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Starfruit Curd with Tropical Fruit

Makes about 1 1/4 cups of curd Read this recipe at your own peril. Inspired by the bountiful tropical fruit of Gabon, you’ll be inevitably faced with a choice. Spend an extravagant $12 dollars on 2 star fruit to make this simple treat, or live a life untouched by the smiles this dessert could bestow upon you. While Gabon certainly grows mangoes, bananas and starfruit – and most likely serves up a great fruit curd in the capital (they were a French colony after all) – this particular recipe is my own creation. And, since I’m not exactly Gabonese, I must admit … that makes this recipe not exactly authentic. Once you taste it, though, you’ll forgive me. I promise. Ingredients: 1 cup strained, fresh starfruit juice (about 2 starfruit) 3 egg yolks 1/4 cup sugar 1 Tablespoon flour 1 Tablespoon cornstarch butter, as needed For the parfait Banana slices Mango cubes Method: Sing a few rounds of “Twinkle, twinkle, little star” while you make this recipe. Use ripe starfruit. They’ll be heavy for size, …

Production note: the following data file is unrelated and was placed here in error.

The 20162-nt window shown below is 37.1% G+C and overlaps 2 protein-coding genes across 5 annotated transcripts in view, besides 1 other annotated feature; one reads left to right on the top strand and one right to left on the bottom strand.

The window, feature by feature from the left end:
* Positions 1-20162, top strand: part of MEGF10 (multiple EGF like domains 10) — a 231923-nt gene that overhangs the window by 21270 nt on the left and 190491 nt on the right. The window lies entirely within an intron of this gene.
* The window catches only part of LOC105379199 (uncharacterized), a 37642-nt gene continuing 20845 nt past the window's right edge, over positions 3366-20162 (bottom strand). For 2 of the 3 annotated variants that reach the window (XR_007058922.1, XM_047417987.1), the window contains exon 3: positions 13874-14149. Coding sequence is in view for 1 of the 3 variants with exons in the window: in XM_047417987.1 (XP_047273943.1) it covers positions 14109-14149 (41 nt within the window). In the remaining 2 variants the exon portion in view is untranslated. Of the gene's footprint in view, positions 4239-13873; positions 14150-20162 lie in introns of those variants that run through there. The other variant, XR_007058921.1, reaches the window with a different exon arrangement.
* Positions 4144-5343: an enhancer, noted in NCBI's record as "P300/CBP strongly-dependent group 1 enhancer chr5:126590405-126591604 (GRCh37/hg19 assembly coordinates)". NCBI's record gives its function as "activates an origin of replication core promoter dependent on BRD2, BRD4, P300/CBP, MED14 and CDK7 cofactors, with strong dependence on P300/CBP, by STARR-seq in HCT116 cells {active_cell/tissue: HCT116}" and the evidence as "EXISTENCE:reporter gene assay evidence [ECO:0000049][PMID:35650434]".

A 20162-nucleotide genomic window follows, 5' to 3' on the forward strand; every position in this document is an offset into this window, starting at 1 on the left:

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Crazy for the Pangolin